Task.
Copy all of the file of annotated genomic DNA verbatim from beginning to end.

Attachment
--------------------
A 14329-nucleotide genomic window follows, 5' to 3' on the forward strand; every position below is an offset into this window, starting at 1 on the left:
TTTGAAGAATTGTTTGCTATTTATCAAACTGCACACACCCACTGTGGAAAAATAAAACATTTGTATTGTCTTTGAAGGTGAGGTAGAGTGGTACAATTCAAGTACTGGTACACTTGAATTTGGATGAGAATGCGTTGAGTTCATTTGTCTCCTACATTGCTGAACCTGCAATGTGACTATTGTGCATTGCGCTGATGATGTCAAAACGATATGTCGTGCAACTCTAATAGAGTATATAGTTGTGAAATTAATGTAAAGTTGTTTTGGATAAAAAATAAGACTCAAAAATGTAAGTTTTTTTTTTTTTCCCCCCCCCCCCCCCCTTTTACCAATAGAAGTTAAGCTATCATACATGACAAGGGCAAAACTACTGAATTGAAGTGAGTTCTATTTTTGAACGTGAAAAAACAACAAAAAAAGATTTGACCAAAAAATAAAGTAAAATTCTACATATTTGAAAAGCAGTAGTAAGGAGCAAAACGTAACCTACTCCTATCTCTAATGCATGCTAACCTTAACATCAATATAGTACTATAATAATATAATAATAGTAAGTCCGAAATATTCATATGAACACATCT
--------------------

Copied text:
A 14329-nucleotide genomic window follows, 5' to 3' on the forward strand; every position below is an offset into this window, starting at 1 on the left:
TTTGAAGAATTGTTTGCTATTTATCAAACTGCACACACCCACTGTGGAAAAATAAAACATTTGTATTGTCTTTGAAGGTGAGGTAGAGTGGTACAATTCAAGTACTGGTACACTTGAATTTGGATGAGAATGCGTTGAGTTCATTTGTCTCCTACATTGCTGAACCTGCAATGTGACTATTGTGCATTGCGCTGATGATGTCAAAACGATATGTCGTGCAACTCTAATAGAGTATATAGTTGTGAAATTAATGTAAAGTTGTTTTGGATAAAAAATAAGACTCAAAAATGTAAGTTTTTTTTTTTTTCCCCCCCCCCCCCCCCTTTTACCAATAGAAGTTAAGCTATCATACATGACAAGGGCAAAACTACTGAATTGAAGTGAGTTCTATTTTTGAACGTGAAAAAACAACAAAAAAAGATTTGACCAAAAAATAAAGTAAAATTCTACATATTTGAAAAGCAGTAGTAAGGAGCAAAACGTAACCTACTCCTATCTCTAATGCATGCTAACCTTAACATCAATATAGTACTATAATAATATAATAATAGTAAGTCCGAAATATTCATATGAACACATCT